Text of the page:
Vanilla More precious than gold

Claire Bickle




Many spices we know so well today, such as pepper, cinnamon, tamarind, saffron, turmeric, paprika, were once more prized than gold. These were discovered in far off exotic lands, far away from the European population.

The earliest recordings of Vanilla usage appears to be around 1000AD, with the Totonac people of south eastern Mexico being the first recorded humans to discover the benefits and flavour of the Vanilla orchid pods.
Initially the Vanilla that made its way back to Europe was predominately used for perfumes and related products.

However, the Spanish conquistadors arrived in 1518 and soon recognised the amazing flavour of cacao drinks flavoured with Vanilla.

This spice is now found worldwide in almost every kitchen.

Ask the average person where do they think Vanilla comes from and you are generally met with a lot of ‘ums’ and ‘ahhs’ – most are completely unaware that this sensational flavour comes from the seed pod of an orchid plant.

Topics covered are:

  • Commercialisation
  • Botanical features
  • Culture
  • Propagation
  • Production of the Vanilla Bean
  • Harvesting and Preparing
  • Uses and Benefits

A recipe for Vanilla Bean & Mango Smoothie is available.

From a 4 page Feature Article in Issue Thirty Four
Dried Vanilla pods. Image George Gonthier Daintree Vanilla and Spice.
Flower of Vanilla planifolia.
Variegated leaf cultivar of Vanilla planifolia.
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Vegetable Hummingbird Sesbania grandiflora
Arno King


Vegetable Hummingbird, Agati or Sesban (Sesbania grandiflora) is another of those popular tropical vegetables which grows as a tree. It is a very low maintenance and undemanding plant that produces large quantities of delicious produce – in this case flowers, beans and foliage.

If you have visited South East Asia or India, you are likely to have seen the white pea flowers or soft ferny leaves at the vegetable markets. You may have even eaten it in a stew, stir fry or curry.

The flowers are the most popular part of the plant. The flowers of the white form are generally favoured, although red flowers are sometimes seen. The flowers are sweet and have a slight mushroom flavour when steamed, fried or lightly cooked. When utilising flowers in dishes, it is essentially to remove the central part which is bitter.

The young leaves and shoots are also widely used in cooking and being a legume are rich in protein. Young pods are also eaten as a bean while small, juicy and tender.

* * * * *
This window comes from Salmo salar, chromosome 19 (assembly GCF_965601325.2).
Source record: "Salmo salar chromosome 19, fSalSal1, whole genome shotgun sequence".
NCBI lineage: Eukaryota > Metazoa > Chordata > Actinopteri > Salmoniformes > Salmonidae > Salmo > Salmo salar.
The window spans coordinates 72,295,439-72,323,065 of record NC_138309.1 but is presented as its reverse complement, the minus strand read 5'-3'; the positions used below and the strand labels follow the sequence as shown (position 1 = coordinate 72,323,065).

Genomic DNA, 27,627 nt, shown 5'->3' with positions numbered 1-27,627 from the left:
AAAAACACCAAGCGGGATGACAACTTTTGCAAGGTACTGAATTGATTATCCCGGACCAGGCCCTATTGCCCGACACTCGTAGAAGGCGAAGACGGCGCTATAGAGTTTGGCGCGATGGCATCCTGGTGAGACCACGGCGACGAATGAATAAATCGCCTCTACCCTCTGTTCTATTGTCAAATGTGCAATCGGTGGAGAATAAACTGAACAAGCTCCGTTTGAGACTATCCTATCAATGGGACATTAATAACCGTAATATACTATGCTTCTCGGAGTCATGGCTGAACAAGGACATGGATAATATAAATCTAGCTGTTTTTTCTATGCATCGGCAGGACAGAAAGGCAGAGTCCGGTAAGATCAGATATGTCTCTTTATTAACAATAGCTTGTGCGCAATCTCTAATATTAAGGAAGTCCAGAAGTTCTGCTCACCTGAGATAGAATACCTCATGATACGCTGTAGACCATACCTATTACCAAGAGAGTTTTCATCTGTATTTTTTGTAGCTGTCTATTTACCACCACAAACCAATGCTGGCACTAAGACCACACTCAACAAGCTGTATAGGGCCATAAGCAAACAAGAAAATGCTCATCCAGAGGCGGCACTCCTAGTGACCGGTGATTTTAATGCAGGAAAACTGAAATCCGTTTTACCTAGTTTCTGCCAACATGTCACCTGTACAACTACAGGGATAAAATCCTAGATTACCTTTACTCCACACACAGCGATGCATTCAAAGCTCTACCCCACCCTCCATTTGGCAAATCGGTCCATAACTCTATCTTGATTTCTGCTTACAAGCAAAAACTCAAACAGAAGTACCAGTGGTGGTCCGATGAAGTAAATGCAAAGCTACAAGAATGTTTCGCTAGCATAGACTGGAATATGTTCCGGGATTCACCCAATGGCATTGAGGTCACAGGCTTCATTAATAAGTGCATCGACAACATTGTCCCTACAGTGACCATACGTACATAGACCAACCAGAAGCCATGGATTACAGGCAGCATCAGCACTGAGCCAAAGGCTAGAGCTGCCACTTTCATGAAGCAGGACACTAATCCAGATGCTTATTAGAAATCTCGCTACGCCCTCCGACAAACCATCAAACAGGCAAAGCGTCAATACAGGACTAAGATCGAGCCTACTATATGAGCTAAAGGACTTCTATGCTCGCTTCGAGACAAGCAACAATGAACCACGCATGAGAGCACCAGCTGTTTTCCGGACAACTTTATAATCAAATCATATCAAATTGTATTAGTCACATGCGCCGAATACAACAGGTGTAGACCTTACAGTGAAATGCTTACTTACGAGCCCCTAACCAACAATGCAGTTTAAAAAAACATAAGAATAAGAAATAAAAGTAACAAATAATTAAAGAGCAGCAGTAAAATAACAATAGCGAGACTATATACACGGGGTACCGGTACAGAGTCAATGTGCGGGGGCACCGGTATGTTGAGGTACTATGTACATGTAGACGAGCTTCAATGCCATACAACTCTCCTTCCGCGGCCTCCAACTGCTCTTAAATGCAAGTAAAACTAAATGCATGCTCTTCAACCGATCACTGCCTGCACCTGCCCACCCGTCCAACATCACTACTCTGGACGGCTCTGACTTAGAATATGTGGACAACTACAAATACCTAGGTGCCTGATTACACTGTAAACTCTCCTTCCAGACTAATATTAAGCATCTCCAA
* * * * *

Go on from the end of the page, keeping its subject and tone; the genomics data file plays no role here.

From a 2 page Feature Article in Issue Thirty Four
The edible flowers can be white or red.
Specialist asian grocery stores are likely to have flowers for sale.
Leaves are rich in protein.
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THE PEANUT BUTTER FRUIT Bunchosia glandulifera

Barbara Beerling






On a recent trip to north Queensland, I visited many fruit tree collections and came across the Peanut Butter Fruit (Bunchosia glandulifera – often confused with the related B. argentea). This unusual tropical fruit shrub-tree bears fruits that really do remind people of peanut butter.

Characteristics of the Fruit
Bunchosia glandulifera is a plant in the acerola family, Malpighiaceae. It is believed to be originally native to Venezuela and Colombia but is now widely cultivated in northern South America.

This small shrubby tree grows between 2-5m tall and 2-3m wide depending on growing conditions and regular pruning which can maintain a more compact size.

It produces attractive sprays of buttercup yellow flowers in spring followed by orange to red fruit, carried two per stem, about the size of a large cherry during the mid to late summer.

Barbara also visits briefly:

  • Cultivation
  • Propagation
  • Pests and Diseases
  • Culinary Uses

A formula for How to make Fruit Leather is available also.

From a 2 page Feature Article in Issue Thirty Four
Peanut Butter Fruit.
Peanut Butter Fruit.
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Australian Native Capers Capparis

By the Queensland Bushfood Association (QBA)
John King



The Rainforest Plants Atlas for South East Queensland listed eight species of Capers for this region.

Capers can be sourced from vines, shrubs and trees and can grow from the coastal rainforests through to central Australia.

Early publications such as The Queensland Vascular Plants lists 19 specimens that belong in the family of Capparaceae occurring in every portion of the state. The book itself listed one species as ‘poorly known’ and one as ‘vulnerable’.

The flower buds of all Caper plants can be preserved as Capers, however bush food growers tend to only experiment with local species in their regions. For example people in the Bunya rainforest region are likely to come across Capparis velutina and C. arborea.

A recipe for Pickled Caper Buds is also available.

From a 2 page Feature Article in Issue Thirty Four
Caper White butterfly (Belenois java).
Flower of Capparis sp.
See link to the recipe below...
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